ATHENS, Ga. --- For one day, at least, Georgia didn't feel like a 6-7 football program.
With its 25th and final scholarship offer Wednesday, Carver-Columbus running back Isaiah Crowell put on a Georgia cap and lifted up a Bulldog puppy on live national television.
"Our fans in years past have been kind of bored on signing day. A lot of time things have been wrapped up early with not a lot of drama," head coach Mark Richt said. "There was some drama today -- good drama."
Cheers went up across Bulldog Nation after the nation's consensus No. 1 running back recruit raised the giddiness level to delirium and put the lid on what Richt long ago dubbed project Dream Team.
"This is my dream team; this is our dream team at the University of Georgia," Richt said as he announced a signing class widely regarded as his best in 11 years. "We nailed it pretty good. You never get them all, but we came pretty darn close. I'd say the dream came true today."
The positive signing day news couldn't have come at a better time for Richt. The same could be said for Clemson's Dabo Swinney, who left recruiting experts dumbfounded by landing his own top-10 class (on paper) after the Tigers' own dreary 6-7 campaign. Swinney could break South Carolina's heart on Valentine's Day by stealing stud defensive end Jadeveon Clowney, considered the top overall recruit in the nation.
The euphoria of potential on signing day can ease the criticism after failed seasons and light a fire as rebuilding begins in earnest for 2011.
"I feel revived as a coach," Richt said.
Relieved might be a better word. Richt pushed his chips all in for this recruiting season, locking up 20 in-state recruits from a more fertile-than-usual backyard. He was the one who created the buzz about a potential "dream team," and it could have been labeled a nightmare had Crowell not held that puppy up to the cameras.
"I knew that there was some risk in it, but let's go for the best and go with reckless abandon," Richt said. "I think a lot of the young men bought into it."
Frankly, the Bulldogs could do with a lot less drama over the next year and a lot more winning. When an offseason of turmoil devolved into the worst season in decades, it was Richt's head that was getting called for by irritated boosters.
The volume was amplified after an embarrassing Liberty Bowl loss to Central Florida. Former Bulldog great Fran Tarkenton was particularly harsh on the coaching staff in a radio interview last month, calling the program's demise "god-awful" and "the most disturbing time in Georgia football history."
Tarkenton even predicted dire ramifications on the recruiting front.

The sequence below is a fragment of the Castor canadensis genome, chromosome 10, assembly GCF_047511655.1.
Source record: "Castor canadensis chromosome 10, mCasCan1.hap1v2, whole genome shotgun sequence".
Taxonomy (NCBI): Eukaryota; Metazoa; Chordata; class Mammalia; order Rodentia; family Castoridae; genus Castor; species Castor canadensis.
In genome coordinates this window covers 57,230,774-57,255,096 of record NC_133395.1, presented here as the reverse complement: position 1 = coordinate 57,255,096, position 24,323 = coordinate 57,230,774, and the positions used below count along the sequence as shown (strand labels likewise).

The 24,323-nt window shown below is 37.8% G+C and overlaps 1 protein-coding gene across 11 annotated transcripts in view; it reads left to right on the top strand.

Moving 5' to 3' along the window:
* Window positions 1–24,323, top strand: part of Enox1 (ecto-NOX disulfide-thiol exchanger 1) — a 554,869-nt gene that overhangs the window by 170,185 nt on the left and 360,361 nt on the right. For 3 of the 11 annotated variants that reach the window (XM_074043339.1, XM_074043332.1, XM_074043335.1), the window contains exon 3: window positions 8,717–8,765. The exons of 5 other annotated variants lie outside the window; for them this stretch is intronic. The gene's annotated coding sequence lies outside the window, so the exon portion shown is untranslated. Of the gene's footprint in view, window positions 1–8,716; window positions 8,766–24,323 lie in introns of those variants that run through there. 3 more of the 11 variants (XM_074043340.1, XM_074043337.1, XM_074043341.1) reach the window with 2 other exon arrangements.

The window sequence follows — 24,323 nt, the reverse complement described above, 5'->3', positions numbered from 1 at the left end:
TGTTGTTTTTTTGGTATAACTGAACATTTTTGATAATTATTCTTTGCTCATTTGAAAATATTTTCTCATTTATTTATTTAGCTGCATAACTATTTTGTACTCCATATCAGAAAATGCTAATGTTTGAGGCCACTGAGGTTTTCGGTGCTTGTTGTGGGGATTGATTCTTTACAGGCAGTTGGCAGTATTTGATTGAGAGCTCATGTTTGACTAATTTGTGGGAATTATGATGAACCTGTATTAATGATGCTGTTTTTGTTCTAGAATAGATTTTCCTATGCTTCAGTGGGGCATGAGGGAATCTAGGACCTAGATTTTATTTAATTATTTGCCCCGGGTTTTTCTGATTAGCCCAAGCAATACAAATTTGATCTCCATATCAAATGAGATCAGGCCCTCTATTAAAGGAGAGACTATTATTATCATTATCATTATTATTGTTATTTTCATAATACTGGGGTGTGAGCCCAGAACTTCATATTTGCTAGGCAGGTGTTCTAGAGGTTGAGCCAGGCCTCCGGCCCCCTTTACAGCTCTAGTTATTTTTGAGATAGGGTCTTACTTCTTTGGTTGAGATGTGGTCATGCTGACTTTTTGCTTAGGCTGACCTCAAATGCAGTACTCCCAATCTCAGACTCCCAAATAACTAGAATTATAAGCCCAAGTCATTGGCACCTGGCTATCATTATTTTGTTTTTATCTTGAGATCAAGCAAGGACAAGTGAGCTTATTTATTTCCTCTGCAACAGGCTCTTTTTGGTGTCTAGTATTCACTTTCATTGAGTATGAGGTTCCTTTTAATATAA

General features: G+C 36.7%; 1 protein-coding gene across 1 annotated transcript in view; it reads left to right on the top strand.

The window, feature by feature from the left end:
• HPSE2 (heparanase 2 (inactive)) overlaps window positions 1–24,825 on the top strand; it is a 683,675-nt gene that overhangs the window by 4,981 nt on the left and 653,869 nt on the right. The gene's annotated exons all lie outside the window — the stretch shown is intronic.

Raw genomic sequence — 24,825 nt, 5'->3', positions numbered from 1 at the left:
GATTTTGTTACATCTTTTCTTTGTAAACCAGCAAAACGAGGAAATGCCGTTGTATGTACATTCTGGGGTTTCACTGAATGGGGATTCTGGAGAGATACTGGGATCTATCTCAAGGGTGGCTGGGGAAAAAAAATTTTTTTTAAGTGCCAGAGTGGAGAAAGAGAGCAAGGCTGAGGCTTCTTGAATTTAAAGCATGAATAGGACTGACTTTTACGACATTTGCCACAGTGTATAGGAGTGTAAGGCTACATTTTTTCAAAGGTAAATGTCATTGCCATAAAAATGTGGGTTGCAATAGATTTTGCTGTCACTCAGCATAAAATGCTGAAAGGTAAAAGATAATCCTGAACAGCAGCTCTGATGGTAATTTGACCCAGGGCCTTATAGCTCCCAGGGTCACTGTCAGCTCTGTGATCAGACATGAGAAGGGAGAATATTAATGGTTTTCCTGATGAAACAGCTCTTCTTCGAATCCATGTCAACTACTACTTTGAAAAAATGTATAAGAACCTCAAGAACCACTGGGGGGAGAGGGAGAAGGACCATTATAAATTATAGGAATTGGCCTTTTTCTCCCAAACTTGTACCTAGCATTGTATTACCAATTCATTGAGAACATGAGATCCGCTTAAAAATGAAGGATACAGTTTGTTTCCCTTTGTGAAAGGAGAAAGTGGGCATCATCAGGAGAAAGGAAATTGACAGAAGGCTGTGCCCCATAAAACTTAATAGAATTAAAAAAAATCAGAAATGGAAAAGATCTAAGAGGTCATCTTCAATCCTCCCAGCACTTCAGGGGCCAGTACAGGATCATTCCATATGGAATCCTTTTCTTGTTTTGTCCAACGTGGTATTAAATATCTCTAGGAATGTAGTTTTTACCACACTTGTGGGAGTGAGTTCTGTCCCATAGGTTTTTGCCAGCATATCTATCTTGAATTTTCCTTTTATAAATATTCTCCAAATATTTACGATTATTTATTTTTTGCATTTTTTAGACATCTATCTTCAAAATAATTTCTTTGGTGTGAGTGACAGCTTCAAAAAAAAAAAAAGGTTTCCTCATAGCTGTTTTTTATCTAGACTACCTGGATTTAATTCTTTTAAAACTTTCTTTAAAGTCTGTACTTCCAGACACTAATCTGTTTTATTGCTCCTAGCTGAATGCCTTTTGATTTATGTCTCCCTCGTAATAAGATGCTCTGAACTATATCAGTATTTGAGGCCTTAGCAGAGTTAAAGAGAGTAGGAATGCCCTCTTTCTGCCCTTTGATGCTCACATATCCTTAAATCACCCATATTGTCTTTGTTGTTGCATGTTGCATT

"We're going to lose the elite players right now," Tarkenton predicted. "We haven't in the past. We always gotten the elite players. We either didn't choose right or we didn't coach right but for whatever reason we didn't have success with them."
That kind of negative spin certainly made the rounds with the Southeastern and Atlantic Coast conference rivals in the recruiting wars.
Yet somehow, the Bulldogs persevered nonetheless.
"With the trials and tribulations we had, sure some schools saw that we had a chink in the armor and we had to deal with that," said recruiting coordinator Rodney Garner.
"Guys could have bailed out, but they held their faith in Georgia and this coaching staff," Richt said. "It could have been real easy to run and hide midway through the season, but they didn't do that."
While a top-10 recruiting class can rekindle enthusiasm in the off-season, what really matters is wins and losses next fall. Georgia hopes Crowell can be its Marcus Lattimore, injecting instant life into a rushing game the same way South Carolina's stellar freshman did in leading the Gamecocks to the SEC East crown. The Bulldogs also foresee immediate contributions from blue-chip recruits such as tight end Jay Rome, linebacker Ray Crew and athlete Malcolm Mitchell among others.
But potential needs to be transformed into reality. For every A.J. Green and Matthew Stafford who deliver the goods, there are more Caleb Kings and C.J. Byrds who fall somewhat shy of all the advance hype.
"This class has got a little swag about it," Richt said. "But I think they know they've got to earn it."
Whether this Georgia class turns into a real dream team or just another mirage is to be determined.